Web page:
Purpose: Over a third of patients with common variable immunodeficiency (CVID) suffer from secondary complications like inflammatory organ disease, autoimmune manifestations, or lymphoproliferation contributing to increased morbidity and mortality in affected patients. Innate lymphoid cells (ILCs) have emerging roles in setting the milieu for physiological, but also pathological, immune responses and inflammation. We therefore sought to correlate the recently identified disturbed homeostasis of ILCs with alterations of the adaptive immune system in complex CVID patients (CVIDc).
Methods: We quantified peripheral blood ILC and T helper cell subsets of 58 CVID patients by flow cytometry and compared the results to the clinical and immunological phenotype.
Results: Total ILCs were significantly reduced in peripheral blood of CVIDc patients compared to healthy individuals, but not to CVID patients who suffered only from infections (CVIDio). This reduction was mainly due to a decrease in ILC2s, while ILC3s were relatively increased in CVIDc compared to CVIDio patients. This alteration in ILC phenotype was more prominent in patients with an expansion of CD21low B cells, but we could not detect an association of the altered ILC phenotype with a TH1-shift among circulating CD4 T cells, which was also prominent in CVIDc patients.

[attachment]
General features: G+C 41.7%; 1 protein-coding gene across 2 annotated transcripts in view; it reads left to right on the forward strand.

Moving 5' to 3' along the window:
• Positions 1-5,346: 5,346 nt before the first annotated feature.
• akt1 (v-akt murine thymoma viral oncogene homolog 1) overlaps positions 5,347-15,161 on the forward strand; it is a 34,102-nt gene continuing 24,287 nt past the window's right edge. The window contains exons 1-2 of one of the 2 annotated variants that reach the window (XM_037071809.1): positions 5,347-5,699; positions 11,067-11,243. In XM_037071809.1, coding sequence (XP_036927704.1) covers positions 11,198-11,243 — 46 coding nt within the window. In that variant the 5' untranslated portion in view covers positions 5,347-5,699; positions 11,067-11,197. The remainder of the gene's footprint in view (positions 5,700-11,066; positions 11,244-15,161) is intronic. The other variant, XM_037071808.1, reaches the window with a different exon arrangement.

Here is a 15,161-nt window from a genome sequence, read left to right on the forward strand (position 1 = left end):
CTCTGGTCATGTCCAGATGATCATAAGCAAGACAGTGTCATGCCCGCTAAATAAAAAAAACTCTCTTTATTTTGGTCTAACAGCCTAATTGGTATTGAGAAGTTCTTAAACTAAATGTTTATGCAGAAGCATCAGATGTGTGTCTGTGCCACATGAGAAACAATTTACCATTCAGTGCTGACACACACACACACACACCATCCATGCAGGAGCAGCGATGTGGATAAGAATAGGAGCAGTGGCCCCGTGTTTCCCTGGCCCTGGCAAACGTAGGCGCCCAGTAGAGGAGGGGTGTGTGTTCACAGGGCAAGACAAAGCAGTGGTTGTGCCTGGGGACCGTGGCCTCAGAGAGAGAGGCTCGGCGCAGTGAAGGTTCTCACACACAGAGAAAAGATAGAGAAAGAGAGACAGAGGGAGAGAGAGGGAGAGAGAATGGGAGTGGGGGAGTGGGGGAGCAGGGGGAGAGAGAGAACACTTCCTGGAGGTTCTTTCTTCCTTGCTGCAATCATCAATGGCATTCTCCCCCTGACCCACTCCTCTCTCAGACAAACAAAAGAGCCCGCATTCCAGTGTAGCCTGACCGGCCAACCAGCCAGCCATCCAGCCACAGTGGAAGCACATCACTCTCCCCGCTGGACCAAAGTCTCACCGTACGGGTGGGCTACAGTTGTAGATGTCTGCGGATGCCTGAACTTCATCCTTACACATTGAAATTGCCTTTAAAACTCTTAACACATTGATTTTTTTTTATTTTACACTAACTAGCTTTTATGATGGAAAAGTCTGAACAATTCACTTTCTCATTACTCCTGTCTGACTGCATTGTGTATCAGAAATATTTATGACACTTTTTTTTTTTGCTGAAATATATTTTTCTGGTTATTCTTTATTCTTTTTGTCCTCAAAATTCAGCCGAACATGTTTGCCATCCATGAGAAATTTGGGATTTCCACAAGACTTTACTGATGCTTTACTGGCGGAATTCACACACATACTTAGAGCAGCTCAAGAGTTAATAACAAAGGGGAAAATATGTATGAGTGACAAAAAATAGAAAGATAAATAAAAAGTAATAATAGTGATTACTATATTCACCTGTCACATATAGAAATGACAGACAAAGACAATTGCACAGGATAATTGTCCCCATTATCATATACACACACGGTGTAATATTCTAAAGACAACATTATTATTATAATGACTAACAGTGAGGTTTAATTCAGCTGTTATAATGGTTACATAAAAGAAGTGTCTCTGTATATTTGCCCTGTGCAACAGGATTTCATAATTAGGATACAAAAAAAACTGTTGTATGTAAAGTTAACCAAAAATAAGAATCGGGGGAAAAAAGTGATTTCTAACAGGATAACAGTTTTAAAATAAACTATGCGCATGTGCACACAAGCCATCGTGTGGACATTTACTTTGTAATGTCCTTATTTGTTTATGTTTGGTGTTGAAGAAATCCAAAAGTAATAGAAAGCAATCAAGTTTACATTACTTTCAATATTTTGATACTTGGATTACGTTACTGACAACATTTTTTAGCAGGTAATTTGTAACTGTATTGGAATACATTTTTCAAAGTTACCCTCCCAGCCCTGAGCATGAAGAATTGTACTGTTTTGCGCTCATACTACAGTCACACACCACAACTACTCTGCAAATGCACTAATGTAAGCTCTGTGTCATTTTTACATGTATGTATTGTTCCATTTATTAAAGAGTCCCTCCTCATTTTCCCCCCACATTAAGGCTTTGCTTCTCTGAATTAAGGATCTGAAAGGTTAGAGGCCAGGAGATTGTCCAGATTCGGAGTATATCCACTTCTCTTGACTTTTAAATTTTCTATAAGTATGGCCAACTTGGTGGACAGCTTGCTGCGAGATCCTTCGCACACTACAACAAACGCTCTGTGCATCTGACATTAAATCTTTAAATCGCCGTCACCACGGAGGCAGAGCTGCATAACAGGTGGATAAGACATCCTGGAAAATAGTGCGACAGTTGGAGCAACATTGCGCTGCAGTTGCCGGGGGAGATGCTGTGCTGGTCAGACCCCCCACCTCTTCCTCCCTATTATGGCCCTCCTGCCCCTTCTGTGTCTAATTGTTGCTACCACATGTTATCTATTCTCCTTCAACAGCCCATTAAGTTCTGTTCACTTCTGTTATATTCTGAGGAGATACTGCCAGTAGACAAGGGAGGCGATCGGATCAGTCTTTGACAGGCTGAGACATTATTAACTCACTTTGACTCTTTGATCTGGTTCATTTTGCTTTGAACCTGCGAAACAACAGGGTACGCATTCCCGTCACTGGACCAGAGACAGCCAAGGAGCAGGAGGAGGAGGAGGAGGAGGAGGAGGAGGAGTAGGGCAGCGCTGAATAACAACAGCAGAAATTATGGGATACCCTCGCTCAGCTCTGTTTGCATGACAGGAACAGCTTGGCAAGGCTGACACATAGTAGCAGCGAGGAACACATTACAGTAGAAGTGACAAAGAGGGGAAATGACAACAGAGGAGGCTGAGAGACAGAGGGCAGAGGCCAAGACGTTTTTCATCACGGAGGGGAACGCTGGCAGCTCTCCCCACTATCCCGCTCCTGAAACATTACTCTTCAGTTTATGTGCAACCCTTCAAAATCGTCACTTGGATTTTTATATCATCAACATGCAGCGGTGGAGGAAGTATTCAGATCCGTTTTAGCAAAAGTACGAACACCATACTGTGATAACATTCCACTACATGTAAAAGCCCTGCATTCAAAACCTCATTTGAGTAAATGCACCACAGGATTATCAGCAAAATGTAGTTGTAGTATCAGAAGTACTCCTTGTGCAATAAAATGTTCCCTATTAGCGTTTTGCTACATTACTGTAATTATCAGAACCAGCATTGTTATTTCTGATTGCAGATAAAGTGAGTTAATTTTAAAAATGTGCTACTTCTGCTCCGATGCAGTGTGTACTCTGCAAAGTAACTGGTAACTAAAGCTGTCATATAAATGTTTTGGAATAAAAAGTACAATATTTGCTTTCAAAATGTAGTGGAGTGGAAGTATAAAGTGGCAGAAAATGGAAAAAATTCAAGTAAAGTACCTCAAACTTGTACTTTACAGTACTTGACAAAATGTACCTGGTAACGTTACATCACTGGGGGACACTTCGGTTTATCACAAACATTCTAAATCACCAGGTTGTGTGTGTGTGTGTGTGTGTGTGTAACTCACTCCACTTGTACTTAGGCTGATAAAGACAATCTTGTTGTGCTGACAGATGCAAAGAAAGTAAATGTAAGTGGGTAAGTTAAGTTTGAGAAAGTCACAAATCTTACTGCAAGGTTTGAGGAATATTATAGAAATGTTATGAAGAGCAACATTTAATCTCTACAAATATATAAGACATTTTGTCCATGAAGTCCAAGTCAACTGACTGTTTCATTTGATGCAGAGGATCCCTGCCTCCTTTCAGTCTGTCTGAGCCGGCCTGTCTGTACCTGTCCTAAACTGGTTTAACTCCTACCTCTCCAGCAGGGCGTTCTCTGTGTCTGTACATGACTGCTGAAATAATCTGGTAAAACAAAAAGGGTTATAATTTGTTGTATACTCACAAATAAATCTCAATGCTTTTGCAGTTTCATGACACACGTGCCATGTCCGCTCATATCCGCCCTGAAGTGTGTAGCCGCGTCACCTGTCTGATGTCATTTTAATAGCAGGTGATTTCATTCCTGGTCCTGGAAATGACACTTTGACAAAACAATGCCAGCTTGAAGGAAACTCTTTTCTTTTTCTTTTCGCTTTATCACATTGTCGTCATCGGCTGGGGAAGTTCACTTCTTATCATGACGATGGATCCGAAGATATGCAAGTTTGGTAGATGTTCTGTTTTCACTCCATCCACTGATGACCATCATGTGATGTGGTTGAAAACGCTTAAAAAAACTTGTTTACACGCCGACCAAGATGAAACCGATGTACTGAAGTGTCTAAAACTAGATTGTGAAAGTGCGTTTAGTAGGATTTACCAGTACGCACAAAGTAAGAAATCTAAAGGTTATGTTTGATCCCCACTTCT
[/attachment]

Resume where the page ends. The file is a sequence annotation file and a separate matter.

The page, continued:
Conclusion: We confirm a relative shift in ILCs of CVIDc patients towards ILC3s which was associated with the expansion of CD21low B cells, but not overtly with the relative expansion of TH1-like T cells. Given the relative abundance of TH1-like T cells compared to ILCs, these probably represent a more prominent source of the observed IFNγ-signature in CVIDc patients.
Keywords: CD21low; CD4 T cell; Common variable immunodeficiency (CVID); IFNγ; immune dysregulation; innate lymphoid cells (ILCs).